A description of his qualifications for the appointment said that Enstrom's research, which has vastly different conclusions from those of the majority of scientists, justifies rolling back EPA regulations on air pollution, known as National Ambient Air Quality Standards (NAAQS).
"His research shows that the EPA PM2.5 NAAQS is scientifically unjustified and must undergo complete and objective reassessment," says the description submitted to EPA.
Richard Belzer is an independent consultant on regulatory economics who has worked for a number of conservative think tanks, including the Competitive Enterprise Institute and R Street Institute. His recent clients include Exxon Mobil, the American Chemistry Council and Fitzgerald Glider Kits, which is pushing EPA to roll back air pollution protections on heavy trucks.
Belzer has encouraged the Trump administration to go after EPA's endangerment finding for greenhouse gases, a scientific determination that provides the legal underpinning for agency regulations on climate-changing emissions.
"The goal here is not to change the policy but to correct the science," Belzer said at a conference hosted by the Heartland Institute last year.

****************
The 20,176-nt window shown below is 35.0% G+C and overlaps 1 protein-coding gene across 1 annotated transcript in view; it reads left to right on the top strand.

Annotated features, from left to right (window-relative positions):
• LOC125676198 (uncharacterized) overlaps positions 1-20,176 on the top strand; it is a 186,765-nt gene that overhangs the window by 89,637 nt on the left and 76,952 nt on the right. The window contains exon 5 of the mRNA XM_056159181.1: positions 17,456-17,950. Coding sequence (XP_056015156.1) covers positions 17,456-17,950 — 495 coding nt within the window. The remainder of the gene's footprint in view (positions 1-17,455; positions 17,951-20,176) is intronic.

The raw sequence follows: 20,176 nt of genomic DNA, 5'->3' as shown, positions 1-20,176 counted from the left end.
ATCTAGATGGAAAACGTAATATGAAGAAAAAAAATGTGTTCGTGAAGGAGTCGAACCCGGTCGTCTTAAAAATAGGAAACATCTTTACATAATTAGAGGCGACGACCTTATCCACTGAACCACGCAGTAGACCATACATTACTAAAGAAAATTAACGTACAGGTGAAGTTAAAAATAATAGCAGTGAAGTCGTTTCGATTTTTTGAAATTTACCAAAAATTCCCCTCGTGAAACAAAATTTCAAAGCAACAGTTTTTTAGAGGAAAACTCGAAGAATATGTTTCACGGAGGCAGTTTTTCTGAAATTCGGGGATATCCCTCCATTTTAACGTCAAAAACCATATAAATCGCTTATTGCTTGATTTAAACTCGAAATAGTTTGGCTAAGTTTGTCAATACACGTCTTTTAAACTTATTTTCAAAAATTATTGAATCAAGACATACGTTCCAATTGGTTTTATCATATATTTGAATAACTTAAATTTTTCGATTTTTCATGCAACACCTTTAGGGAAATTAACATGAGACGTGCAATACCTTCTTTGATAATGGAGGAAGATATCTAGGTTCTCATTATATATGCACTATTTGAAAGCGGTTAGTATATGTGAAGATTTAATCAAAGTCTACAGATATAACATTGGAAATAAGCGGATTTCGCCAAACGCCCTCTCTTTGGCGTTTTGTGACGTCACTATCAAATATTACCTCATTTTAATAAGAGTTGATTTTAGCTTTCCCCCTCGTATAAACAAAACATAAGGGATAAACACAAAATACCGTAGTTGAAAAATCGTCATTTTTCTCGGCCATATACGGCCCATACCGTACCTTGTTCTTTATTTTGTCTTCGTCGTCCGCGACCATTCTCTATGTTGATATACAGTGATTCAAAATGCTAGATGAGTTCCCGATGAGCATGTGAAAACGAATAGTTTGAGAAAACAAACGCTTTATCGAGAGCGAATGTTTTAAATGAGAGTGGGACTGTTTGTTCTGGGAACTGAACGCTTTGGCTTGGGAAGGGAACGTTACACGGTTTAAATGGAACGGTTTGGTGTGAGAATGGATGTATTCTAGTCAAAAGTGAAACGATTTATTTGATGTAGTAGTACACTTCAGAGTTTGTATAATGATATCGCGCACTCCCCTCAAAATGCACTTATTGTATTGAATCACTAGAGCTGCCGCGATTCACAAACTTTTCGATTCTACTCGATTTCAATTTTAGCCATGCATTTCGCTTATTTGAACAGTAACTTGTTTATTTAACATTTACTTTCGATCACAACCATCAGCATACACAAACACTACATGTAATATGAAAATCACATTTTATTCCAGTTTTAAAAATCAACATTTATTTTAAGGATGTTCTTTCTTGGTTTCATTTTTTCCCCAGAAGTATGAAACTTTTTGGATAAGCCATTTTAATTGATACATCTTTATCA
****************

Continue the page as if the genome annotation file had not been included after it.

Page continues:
John Christy, another nominee, is Alabama's state climatologist and a professor at the University of Alabama, Huntsville. He's a favorite of congressional Republicans who reject mainstream climate science and says that human-caused global warming has been exaggerated. At a House Science, Space and Technology Committee hearing, he was one of the first to suggest that a "red team" climate debate could contest established findings on global warming. He has also called on EPA to revisit the endangerment finding and has said that it is not scientifically valid.
Anthony Lupo, a professor of atmospheric science at the University of Missouri, Columbia, has argued that global warming is natural, not man-made. He co-founded Climate Exit, or "Clexit," which asserts that rising levels of carbon dioxide benefit the Earth.
Kevin Dayaratna is a senior statistician and research programmer with the Heritage Foundation. He was invited to attend Trump's announcement to withdraw from the Paris Agreement in the Rose Garden in June 2017, and his work was cited by the president as a reason to quit the accord. He says in his work that the agreement could shrink the U.S. gross domestic product by $2.5 trillion within two decades. (Trump stated that it would arrive within a decade.) The report was criticized by some as being misleading, because that amount is less than 1 percent of the aggregate GDP over that period, and the report did not account for the cost of taking no climate change action.
William Happer, an emeritus physics professor at Princeton University, is also on the list. Happer helped Pruitt develop the red-team concept and heads the CO2 Coalition, which received $150,000 in funding from the Mercer family in 2016 to suggest that more carbon dioxide would benefit humans.
Happer was recently appointed to serve on the Trump administration's National Security Council as the senior director for emerging technologies.
Reprinted from Climatewire with permission from E&E News. Copyright 2018. E&E provides essential news for energy and environment professionals at www.eenews.net